4. Photon336
    • one year ago
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    Keq is a ratio of the concentration of the products over the reactants at equilibrium. so this is useful because it shows if the reaction will favor the products or reactants once at equilibrium. Keq = \[\frac{ Products }{ Reactants }\] generally it’s a fraction and if you’re not a math wiz like me there’s a simpler way to explain it. if Keq >1 this means that in the fraction \frac{ Products }{ Reactants } products must be bigger than the reactants in the fraction. At equilibrium our products will be favored if Keq < 1 \frac{ Products }{ Reactants } reactants must be bigger in the fraction, so that makes our fraction less than 1 at equilibrium there will be more reactants. if Keq = 1 then the products/reactants must = 1 and their concentrations are equal at equilibrium meaning. both forward and reverse reactions are equally favored. #3 In the reaction 2AB(g) +C2(g) reversible →2ABC(g) Keq = 100 what can we say about this reaction, how do you know this? You see where this is going right? equilibrium will lie for that particular reaction. Keq>1 products, Keq < 1 reactants Keq = 1 neither is favored. Try a question. Someone posted this question before on openstudy, I really thought this was an excellent question.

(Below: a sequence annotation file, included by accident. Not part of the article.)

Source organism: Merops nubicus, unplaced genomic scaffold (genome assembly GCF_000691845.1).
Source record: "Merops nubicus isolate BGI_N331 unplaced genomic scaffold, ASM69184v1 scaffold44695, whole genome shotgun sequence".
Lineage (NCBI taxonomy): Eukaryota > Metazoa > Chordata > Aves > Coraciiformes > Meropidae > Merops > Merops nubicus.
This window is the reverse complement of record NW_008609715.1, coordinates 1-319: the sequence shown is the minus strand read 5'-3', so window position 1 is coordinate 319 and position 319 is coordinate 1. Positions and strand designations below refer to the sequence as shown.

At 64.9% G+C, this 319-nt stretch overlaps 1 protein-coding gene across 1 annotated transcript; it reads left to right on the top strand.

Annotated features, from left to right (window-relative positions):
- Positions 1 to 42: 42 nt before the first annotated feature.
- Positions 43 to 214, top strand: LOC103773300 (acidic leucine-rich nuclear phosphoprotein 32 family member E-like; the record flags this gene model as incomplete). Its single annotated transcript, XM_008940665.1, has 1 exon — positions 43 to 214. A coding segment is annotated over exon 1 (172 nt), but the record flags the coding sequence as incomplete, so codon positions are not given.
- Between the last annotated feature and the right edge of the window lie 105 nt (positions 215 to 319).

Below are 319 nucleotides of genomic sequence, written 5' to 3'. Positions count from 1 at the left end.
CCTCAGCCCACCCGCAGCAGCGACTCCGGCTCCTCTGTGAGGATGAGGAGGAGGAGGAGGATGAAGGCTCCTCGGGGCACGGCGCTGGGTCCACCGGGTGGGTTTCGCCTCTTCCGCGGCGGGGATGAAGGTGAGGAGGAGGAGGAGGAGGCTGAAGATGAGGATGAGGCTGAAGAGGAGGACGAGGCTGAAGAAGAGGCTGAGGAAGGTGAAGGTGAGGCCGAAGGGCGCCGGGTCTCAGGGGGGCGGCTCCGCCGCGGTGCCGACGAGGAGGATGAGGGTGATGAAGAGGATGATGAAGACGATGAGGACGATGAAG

5. Photon336
    • one year ago
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    #4 Which statement is true of a reversible reaction at equilibrium? a) The concentration of reactants is less than the concentration of products. b) The concentration of reactants and the concentration of products are equal c)The concentration of reactants is greater than the concentration of products. d) The concentration of reactants and the concentration of products are constant. e) The concentration of reactants is decreasing and the concentration of products is increasing. I encourage you to do this question.

  6. Photon336
    • one year ago
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    Another concept is called: Q which is like K but rather think of it is the ratio of concentrations of products to reactants at any time in the reaction other than equilibrium. for starters let’s say that Q = K., then that’s great because our reaction is at equilibrium. now what if Q < K? what does this mean? there are less reactants than there should be, so our reaction is going to produce more products. Q>K? this means that there is too much product, more than there should be so our reaction is going to produce more reactants. #5 in the following reaction CX(g) reversible → C(g) + X(g) Say Keq = 0.05 What happens when Q = the following and why? Q = 0.05 When Q = 0.005 Q = 1.25

  7. Photon336
    • one year ago